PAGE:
When Daniel Goleman popularized emotional intelligence in 1995, he argued provocatively that “it can matter more than IQ.” But just as I found with salespeople, every study comparing the two has shown the opposite. In Joseph and Newman’s comprehensive analysis, cognitive ability accounted for more than 14% of job performance. Emotional intelligence accounted for less than 1%.
This isn’t to say that emotional intelligence is useless. It’s relevant to performance in jobs where you have to deal with emotions every day, like sales, real estate, and counseling. If you’re selling a house or helping people cope with tragedies, it’s very useful to know what they’re feeling and respond appropriately. But in jobs that lack these emotional demands—like engineering, accounting, or science—emotional intelligence predicted lower performance. If your work is primarily about dealing with data, things, and ideas rather than people and feelings, it’s not necessarily advantageous to be skilled in reading and regulating emotions. If your job is to fix a car or balance numbers in a spreadsheet, paying attention to emotions might distract you from working efficiently and effectively.
Even in emotionally demanding work, when it comes to job performance, cognitive ability still proves more consequential than emotional intelligence. Cognitive ability is the capacity to learn. The higher your cognitive ability, the easier it is for you to develop emotional intelligence when you need it. (This is one of the reasons that emotional intelligence and cognitive ability turn out to correlate positively, not negatively.)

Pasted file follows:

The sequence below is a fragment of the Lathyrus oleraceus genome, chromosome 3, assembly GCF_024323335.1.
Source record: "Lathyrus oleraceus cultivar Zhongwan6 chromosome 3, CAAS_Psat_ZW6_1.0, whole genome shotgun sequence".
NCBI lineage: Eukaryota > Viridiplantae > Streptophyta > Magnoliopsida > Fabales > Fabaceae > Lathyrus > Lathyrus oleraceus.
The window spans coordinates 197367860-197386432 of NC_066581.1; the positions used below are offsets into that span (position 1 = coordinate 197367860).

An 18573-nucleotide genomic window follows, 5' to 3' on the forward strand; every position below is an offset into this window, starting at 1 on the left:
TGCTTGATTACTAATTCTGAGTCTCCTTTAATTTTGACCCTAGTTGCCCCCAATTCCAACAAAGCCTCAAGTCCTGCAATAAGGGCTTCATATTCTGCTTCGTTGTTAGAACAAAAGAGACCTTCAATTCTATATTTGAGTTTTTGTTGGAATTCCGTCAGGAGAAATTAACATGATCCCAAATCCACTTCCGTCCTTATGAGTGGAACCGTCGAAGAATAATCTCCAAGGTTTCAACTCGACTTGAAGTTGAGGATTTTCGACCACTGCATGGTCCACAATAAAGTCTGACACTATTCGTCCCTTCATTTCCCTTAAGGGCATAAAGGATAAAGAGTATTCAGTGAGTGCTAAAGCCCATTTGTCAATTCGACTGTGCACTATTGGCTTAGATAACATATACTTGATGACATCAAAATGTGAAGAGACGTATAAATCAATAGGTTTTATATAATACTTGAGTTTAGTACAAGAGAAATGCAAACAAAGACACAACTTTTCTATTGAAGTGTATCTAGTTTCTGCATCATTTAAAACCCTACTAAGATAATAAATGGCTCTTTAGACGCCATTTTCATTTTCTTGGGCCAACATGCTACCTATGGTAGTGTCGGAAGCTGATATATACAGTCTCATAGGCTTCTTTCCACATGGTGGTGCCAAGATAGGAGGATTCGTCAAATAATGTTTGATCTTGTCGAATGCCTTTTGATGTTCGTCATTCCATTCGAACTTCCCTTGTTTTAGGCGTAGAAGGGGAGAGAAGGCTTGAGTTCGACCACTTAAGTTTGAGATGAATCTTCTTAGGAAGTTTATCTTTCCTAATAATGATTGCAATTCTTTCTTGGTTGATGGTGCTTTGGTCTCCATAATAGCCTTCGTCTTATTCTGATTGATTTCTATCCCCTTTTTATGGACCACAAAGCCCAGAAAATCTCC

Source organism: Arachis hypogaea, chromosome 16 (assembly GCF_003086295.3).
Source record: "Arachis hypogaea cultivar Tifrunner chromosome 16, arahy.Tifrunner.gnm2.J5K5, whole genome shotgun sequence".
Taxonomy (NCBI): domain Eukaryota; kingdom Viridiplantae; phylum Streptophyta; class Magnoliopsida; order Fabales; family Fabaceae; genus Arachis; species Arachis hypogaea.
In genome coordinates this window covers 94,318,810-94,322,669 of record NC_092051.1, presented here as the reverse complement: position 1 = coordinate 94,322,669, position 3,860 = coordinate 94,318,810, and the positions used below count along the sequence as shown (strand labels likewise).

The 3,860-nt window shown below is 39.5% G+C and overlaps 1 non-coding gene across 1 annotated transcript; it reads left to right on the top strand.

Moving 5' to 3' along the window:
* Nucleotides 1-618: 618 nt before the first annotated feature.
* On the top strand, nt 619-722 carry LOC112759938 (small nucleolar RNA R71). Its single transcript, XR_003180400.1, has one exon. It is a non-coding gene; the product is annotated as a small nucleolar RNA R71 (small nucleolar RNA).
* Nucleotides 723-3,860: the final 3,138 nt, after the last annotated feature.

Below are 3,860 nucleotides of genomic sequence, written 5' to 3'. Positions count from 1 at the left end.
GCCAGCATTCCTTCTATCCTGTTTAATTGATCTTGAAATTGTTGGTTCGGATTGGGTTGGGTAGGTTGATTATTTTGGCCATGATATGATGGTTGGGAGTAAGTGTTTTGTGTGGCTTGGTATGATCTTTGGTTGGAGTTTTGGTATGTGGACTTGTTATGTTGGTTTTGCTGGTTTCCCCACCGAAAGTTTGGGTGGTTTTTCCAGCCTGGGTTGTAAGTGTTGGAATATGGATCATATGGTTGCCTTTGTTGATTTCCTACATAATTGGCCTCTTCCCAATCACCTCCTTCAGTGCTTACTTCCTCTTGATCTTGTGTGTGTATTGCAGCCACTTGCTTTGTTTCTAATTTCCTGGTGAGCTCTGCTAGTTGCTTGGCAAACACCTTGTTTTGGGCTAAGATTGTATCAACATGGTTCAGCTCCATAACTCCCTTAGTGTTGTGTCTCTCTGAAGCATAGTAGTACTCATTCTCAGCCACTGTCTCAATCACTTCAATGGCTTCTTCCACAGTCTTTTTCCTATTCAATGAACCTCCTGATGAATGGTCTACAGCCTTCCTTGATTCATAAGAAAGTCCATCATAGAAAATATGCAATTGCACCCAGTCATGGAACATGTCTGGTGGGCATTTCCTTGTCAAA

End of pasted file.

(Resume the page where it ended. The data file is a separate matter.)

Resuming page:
As better tests of emotional intelligence are designed, our knowledge may change. But for now, the best available evidence suggests that emotional intelligence is not a panacea. Let’s recognize it for what it is: a set of skills that can be beneficial in situations where emotional information is rich or vital.
If you felt intense negative emotions while reading this post, it’s an excellent opportunity to put emotional intelligence into action.
Step 2: analyze the causes of the emotion. Why are you feeling hostile? Years ago, the psychologist George Kelly argued that hostility occurs when we are attempting to “extort confirmation of personal hypotheses that have already proved themselves to be invalid.” In other words, you might be feeling hostile because the data are clear that emotional intelligence has been overrated, but you don’t want to admit it.
Step 3: regulate the emotion. Maybe this isn’t as terrible as it seems. You’ve been able to update invalidated beliefs before. Napoleon wasn’t short. Pluto isn’t technically a planet. Swimming after eating isn’t dangerous. Miley Cyrus isn’t actually a great role model. The LOST writers didn’t really have a master plan.
Interesting, please let me know your thoughts & feelings on Emotional Intelligence in comments below.
Content sourced from Adam Grant:
Adam is the Wharton Class of 1965 Professor of Management and Psychology, and theNew York Times bestselling author of Give and Take: Why Helping Others Drives Our Success. Sign up for his free newsletter on work and psychology atwww.giveandtake.com/Home/Newsletter